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Schizoaffective disorder: schizophrenia and mood changes

Schizoaffective disorder: schizophrenia and mood changes

The Schizoaffective Disorder It is a mental condition that is characterized by causing loss of contact with reality (psychosis) and at the same time recurrent episodes of mood disorder (manic or depressive).

It can include distortions in alternating perception, simultaneously with episodes of intermittent mood change. The deterioration in the perception or expression of reality can affect the five senses, but mostly it manifests itself in the form of auditory hallucinations, paranoid delusions or disorganized speech and thought, with significant social or occupational dysfunction.

The presence of alterations in the change of mood is shown within a previous psychotic disease and generally stable. In addition, these mood episodes are present in most of the total duration of the disease, which may include either one or both of the following characteristics:

  • Major depressive episode (must include depressed mood)
  • Manic episode

Content

  • 1 Diagnostic criteria
  • 2 Guidelines for the diagnosis of schizoaffective disorder
  • 3 Manic-type schizoaffective disorder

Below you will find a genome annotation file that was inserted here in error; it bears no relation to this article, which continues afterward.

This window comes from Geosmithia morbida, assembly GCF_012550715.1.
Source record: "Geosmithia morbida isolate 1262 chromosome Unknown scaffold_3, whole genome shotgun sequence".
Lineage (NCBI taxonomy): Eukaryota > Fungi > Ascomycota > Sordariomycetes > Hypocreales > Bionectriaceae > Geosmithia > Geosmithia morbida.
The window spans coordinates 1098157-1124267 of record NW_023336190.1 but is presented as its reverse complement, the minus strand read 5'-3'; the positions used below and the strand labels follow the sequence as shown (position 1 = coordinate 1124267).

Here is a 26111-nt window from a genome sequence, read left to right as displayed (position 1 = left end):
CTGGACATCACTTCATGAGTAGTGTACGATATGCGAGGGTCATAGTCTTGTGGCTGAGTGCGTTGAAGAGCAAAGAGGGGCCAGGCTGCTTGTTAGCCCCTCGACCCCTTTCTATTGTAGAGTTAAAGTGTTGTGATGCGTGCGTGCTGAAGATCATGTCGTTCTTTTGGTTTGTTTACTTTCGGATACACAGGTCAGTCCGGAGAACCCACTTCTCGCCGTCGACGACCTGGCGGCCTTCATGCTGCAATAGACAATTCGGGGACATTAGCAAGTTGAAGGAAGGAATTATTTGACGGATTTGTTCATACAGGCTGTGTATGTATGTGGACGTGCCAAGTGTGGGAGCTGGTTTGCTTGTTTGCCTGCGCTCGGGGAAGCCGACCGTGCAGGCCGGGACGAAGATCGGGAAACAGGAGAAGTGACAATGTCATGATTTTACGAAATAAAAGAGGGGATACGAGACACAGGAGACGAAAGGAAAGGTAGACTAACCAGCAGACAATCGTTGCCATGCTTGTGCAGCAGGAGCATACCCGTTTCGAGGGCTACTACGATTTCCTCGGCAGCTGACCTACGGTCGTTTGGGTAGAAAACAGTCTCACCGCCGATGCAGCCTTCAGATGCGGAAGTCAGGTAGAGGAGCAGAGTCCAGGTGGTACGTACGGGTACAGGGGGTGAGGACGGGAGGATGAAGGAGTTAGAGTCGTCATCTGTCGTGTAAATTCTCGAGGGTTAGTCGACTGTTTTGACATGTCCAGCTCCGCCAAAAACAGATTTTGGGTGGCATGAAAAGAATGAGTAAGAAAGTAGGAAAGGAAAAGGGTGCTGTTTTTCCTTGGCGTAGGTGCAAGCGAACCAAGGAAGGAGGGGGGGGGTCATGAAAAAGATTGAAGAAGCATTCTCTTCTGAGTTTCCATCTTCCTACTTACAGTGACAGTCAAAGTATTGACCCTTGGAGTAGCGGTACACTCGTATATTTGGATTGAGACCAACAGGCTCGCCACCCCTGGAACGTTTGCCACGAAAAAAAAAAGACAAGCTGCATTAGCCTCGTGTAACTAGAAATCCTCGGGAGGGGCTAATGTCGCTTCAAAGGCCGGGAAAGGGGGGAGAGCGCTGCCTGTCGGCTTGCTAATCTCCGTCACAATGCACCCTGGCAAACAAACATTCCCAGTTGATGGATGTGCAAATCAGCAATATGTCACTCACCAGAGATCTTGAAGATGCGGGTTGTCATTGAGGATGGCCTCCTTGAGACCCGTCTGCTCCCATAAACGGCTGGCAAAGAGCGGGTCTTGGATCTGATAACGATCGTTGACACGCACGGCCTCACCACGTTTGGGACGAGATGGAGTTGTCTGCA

• 4 Schizoaffective depressive disorder
  • 5 Treatment of schizoaffective disorder

Diagnostic criteria

The criteria of psychotic disease resembles the diagnostic criteria of schizophrenia, which requires at least two of the following symptoms, for at least one month:

  • Delusions
  • Hallucinations
  • Disorganized or incoherent language
  • disorganized or catatonic behavior
  • Negative symptoms (for example, affective flattening, praise, abulia)

The appearance of delusions or hallucinations must be present for at least 2 weeks. Mood disorder also has to be present for a significant part of the time. The symptoms of this disorder cannot be better explained by the use or abuse of substances (alcohol, drugs, medications) or a medical illness (stroke).

If mood symptoms are present only for a relatively short period, the diagnosis is schizophrenia, not schizoaffective disorder.

In these cases, normal functioning deteriorates frequently, but this is not a criterion that defines it (in contrast to schizophrenia). Social contact is diminished and difficulties with self-care appear, but the negative symptoms may be less severe and less persistent than those observed in schizophrenia. Schizoaffective disorder is less common than schizophrenia.

Patients who suffer recurrent schizoaffective episodes, particularly those whose symptoms are manic rather than depressive, generally recover completely and only rarely develop a defective state.

Guidelines for the diagnosis of schizoaffective disorder

The manifestations of both types of symptoms, schizophrenic and affective, are clear and prominent and occur simultaneously or within a few days between each other, within the same episode of the disease, and when, as a consequence of the above, the disease episode does not meet the guidelines of either schizophrenia or depressive or manic episode. It is common, for example, for schizophrenics to have depressive symptoms after a psychotic episode. Some patients have recurrent schizoaffective episodes, which can be manic, depressive or mixed. Others have one or two schizoaffective episodes interspersed between typical manic or depressive episodes.